The Presence of Christ for the People of God
You are there on the table; you are there in the chalice.
You are the body with us, for, collectively, we are this body.
We drink of the same chalice because we live the same life.!
-St. Augustine of Hippo-
At the center of the Catholic faith is not a series of doctrines or a collection of theories, but an action, founded upon the ministry and command of Christ and in the unbroken tradition of the Church. Eucharist—also called Holy Communion or the Lord’s Supper—is the foundational act of the Christian community; rooted in the celebration of the Jewish Pascha (Passover) on Holy Thursday by Christ and his disciples. It is the on-going manifestation of the Incarnation—the intrusion of God into the world in a complete and irreversible way—which is given to us to remember and to be re-membered, i.e., reunited, with God every day and at every level: physically as well as spiritually, personally as well as communally.
The Eucharist, more than any doctrine or structure of authority, is the heart of the Church; its clearest and most profound sign of what we are and what we are to be—a People blessed by God and called to become the body of Christ for the life of the world.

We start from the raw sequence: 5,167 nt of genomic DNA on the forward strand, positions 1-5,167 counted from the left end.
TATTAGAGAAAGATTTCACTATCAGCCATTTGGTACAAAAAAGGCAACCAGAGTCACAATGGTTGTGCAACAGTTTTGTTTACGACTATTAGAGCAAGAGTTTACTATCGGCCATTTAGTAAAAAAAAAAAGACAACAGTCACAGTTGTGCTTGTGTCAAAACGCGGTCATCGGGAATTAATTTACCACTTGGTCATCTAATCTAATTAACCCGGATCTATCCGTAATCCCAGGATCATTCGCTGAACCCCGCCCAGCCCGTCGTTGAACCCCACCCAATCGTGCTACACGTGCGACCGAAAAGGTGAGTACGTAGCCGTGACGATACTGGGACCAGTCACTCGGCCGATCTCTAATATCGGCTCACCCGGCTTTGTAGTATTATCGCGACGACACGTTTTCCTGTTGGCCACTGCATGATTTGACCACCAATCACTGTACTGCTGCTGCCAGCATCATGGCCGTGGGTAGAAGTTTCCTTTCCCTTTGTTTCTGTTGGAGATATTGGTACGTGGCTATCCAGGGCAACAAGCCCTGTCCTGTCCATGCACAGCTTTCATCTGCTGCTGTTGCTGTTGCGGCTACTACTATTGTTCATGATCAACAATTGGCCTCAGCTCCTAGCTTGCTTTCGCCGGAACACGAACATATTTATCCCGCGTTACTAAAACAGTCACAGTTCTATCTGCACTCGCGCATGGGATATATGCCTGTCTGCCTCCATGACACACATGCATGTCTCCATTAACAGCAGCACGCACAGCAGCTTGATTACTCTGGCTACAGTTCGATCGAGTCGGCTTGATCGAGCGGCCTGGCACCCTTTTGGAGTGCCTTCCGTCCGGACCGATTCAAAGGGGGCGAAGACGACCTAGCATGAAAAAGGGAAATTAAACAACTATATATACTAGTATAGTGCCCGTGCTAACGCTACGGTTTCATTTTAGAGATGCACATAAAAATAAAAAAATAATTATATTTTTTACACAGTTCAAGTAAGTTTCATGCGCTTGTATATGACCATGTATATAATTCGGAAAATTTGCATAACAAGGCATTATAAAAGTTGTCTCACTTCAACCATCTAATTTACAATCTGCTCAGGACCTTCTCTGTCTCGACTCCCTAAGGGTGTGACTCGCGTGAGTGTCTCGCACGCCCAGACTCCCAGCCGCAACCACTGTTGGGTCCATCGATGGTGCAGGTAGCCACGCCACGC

Yet, even if all of that is true, what is the Eucharist and why does it have such importance? Is it bread and wine transformed by our prayer, or is it something more? We speak of “real presence” but what does that mean? Is it magic? Is it metaphor or symbol? What are we doing at Mass when we pray the Eucharistic prayer and respond with the great “Amen”? These are the questions that those entering the Church or growing in their faith ask, but they should be the questions of all Catholics who seek to know their faith.
Read pdf of the entire essay below.
(Please see www.stjosephparish.org/emergency for current mass schedules during COVID-19)
Weekdays, 7:00 am
Saturday Vigil Mass, 5:00 pm
Sunday, 9:00 am & 11:00 am
Sunday, 5:30 pm Contemplative Mass